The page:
The Eurasian Film Festival runs until May 24 and has free screenings of films from Kazakhstan, Kyrgyzstan, Uzbekistan, Tajikistan, Turkey, Bulgaria and Poland.

Kazakhstan: In Praise of the First President

1 Dec

Lord Venal has seen fit to put pen to paper as Kazakhstan prepares to celebrate the Day of the First President on 1 December, the country’s newest public holiday.

President Nursultan Nazarbayev bestrides Kazakhstan like a colossus – his image beams down from billboards on nearly every street corner. The Park of the First President is a fixture of all major towns and cities. Every evening he tops the TV news agenda meeting with dignitaries, opening factories and winning EXPO 2017 bids.

The First President awaits visitors

The First President awaits visitors

Wildly loved by his adoring public – he won 96.5 % of the vote in the last election, The Leader of the Nation, as he is also known, has worked ceaselessly over the last twenty-two years as he has steered the good ship Kazakhstan through turbulent waters to leave the country becalmed in a sea of economic prosperity and political stagnation.

He is one of the world’s longest serving presidents – only a few presidents have kept the throne warmer for longer than the glorious leader – Zimbabwe’s Robert Mugabe, Manchester United’s Sir Alex Ferguson and arch-rival Islam Karimov in Uzbekistan spring to mind.


The Nazarbayev University in his fairytale capital city, Astana, proudly carries his name as do a network of Nazarbayev Intellectual schools, which have mushroomed across Kazakhstan in recent years. The day cannot be far off when Nazarbayev kindergartens, fertility clinics and dating agencies will grace the provincial capitals.

I, along with my former cell mate, Jonathan Aitken, the famed hagiographer, who is in Astana to sing the praises of the First President yet again, would like to wish the Leader many happy returns on this the anniversary of the distant day back in 1991 when he won his first election along with the hearts of the Kazakh nation. Long may he reign – Kazakhstan’s very own Superkhan!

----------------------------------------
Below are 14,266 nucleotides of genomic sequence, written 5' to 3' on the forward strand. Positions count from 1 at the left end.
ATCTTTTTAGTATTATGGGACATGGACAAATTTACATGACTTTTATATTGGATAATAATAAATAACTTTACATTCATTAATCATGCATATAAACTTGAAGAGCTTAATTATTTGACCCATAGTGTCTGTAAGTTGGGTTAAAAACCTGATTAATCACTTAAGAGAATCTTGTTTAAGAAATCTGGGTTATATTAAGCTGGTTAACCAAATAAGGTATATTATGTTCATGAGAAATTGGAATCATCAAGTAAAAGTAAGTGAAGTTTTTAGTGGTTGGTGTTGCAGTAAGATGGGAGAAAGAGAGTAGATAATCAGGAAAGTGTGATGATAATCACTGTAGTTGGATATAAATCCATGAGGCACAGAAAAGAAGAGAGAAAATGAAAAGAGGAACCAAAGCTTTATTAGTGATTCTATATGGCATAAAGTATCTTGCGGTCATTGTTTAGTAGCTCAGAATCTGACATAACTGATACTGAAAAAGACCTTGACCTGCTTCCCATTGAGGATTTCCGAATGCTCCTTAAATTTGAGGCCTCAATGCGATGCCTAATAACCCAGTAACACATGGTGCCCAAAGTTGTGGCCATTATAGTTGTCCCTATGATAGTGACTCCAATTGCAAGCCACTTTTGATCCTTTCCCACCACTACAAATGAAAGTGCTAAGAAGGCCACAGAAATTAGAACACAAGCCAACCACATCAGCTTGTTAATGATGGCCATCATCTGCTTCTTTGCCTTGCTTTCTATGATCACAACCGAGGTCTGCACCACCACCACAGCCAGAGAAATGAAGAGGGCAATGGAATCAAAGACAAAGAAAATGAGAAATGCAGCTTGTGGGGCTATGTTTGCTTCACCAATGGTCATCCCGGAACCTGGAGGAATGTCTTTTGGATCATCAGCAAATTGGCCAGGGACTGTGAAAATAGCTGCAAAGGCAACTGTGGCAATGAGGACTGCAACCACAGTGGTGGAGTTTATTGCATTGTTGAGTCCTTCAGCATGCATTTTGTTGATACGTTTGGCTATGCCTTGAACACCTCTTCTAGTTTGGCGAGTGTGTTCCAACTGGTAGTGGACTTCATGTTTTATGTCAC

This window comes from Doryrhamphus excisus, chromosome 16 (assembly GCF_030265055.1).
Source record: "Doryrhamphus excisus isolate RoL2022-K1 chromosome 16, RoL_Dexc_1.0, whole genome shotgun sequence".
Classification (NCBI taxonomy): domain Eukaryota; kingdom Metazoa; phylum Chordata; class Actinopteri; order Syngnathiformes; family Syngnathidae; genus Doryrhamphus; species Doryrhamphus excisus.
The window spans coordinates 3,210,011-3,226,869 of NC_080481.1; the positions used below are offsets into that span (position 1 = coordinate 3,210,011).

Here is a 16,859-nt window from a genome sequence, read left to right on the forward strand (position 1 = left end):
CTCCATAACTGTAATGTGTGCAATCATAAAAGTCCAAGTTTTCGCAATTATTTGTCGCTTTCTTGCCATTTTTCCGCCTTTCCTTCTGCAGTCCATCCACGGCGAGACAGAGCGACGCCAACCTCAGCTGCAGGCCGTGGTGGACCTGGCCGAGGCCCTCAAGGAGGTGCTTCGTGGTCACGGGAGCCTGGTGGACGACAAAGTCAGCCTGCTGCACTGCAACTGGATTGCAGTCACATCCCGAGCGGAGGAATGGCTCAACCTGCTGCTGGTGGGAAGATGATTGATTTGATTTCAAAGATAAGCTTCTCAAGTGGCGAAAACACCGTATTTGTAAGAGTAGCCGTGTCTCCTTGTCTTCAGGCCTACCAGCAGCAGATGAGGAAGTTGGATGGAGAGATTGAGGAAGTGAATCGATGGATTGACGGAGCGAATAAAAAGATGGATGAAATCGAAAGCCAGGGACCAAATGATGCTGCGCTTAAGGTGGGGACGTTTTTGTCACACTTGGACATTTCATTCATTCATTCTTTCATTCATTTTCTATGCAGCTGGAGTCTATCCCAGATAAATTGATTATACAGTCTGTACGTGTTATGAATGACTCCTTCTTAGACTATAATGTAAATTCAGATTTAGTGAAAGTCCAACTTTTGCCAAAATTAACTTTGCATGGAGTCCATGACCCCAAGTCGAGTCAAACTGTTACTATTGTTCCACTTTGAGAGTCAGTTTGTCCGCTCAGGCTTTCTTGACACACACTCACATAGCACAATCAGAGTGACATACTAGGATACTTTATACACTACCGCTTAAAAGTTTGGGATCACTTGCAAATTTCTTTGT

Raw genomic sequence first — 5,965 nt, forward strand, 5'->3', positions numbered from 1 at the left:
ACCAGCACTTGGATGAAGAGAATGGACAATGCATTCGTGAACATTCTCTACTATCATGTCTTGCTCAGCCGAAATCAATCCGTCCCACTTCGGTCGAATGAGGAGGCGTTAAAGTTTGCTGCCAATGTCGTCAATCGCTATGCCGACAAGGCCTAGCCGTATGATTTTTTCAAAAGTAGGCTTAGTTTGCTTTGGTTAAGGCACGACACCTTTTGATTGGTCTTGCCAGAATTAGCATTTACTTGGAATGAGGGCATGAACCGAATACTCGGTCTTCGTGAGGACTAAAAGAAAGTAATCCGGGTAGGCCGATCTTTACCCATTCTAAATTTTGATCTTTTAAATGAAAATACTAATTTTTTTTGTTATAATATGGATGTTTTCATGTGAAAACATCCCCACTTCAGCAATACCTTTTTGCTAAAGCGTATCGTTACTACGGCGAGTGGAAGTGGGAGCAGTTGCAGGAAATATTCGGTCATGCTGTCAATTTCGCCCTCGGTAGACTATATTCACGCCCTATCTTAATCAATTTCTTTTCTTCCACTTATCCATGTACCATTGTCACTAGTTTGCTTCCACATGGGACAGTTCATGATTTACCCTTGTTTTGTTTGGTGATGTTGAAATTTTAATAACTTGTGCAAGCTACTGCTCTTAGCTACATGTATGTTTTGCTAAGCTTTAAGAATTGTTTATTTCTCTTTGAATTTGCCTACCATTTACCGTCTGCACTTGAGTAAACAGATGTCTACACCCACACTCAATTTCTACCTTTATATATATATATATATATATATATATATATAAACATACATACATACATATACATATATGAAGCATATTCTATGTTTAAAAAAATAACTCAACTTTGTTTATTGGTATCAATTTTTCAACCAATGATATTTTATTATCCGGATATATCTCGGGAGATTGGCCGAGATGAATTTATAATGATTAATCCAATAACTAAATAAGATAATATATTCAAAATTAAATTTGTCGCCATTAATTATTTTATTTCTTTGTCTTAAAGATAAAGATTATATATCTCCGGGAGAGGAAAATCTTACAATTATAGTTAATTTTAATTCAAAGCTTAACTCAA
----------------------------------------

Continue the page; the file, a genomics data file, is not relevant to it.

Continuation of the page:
Here Comes Central Asia’s Supergroup?

19 Oct

This clip of Turkmenistan’s President Gurbanguly Berdymukhamedov revealing his talent on the guitar, spotted by EurasiaNet, got Kazaxia thinking about other musical  members of Central Asia’s ruling families and the supergroup they could create if they were to get together.

Uzbekistan’s royal family has its very own pop star in residence, Gulnara Karimova, or to use her stage name GooGoosha, eldest daughter of President Islam Karimov. She could duet with part-time opera diva, Dariga Nazarbayeva, daughter of Kazakhstan’s President Nursultan Nazarbayev, while Berdy strums away in the background.

It’s not clear what Kyrgyzstan and Tajikistan’s ruling families could bring to the mix. Perhaps the Kyrgyz could supply the security, with their extensive recent experience of upheaval.  Maybe Tajikistan could carry the hat around the audience with all proceeds going to the Rogun dam project.


Nazarbayev’s Annus Horribilis

19 Dec

It was back in 1992 that the UK’s Queen Elizabeth II coined the phrase annus horribilis, or horrible year, to describe a year in which her family was mired in endless scandals. In the light of recent events in Kazakhkhstan will President Nursultan Nazarbayev look back on 2011 as his very own annus horribilis?

2011 was meant to be the year that Kazakhstan basked in 20 glorious years of independence, stability and prosperity following the break up of the Soviet Union. Instead it looks set to go down in history as the moment when the post-Nazarbayev era really began as a wave of Islamic-inspired terrorism swept the country and independence celebrations were marred by the deaths of 14 people in the west.

The year got off to a good start for President Nazarbayev with the residual effects of hosting the OSCE summit in December 2010 and Kazakhastan sweeping the board at the Asian Winter Games, which were held in Almaty and Astana, contributing to a feel-good mood.

In April the presidential elections saw the incumbent trounce his three opponents, taking 96.5% of the vote. Things were looking good with few clouds on the horizon.

Then May came, bringing with it two unrelated events that may well be judged the point when the Leader’s iron grip began to loosen. In Zhanaozen in the west of the country, energy sector workers went on strike over a wage dispute. Later in May a suicide bombing in Aktobe, also in western Kazakhstan, brought the spectre of Islamic-inspired terrorism to Kazakhstan for the first time.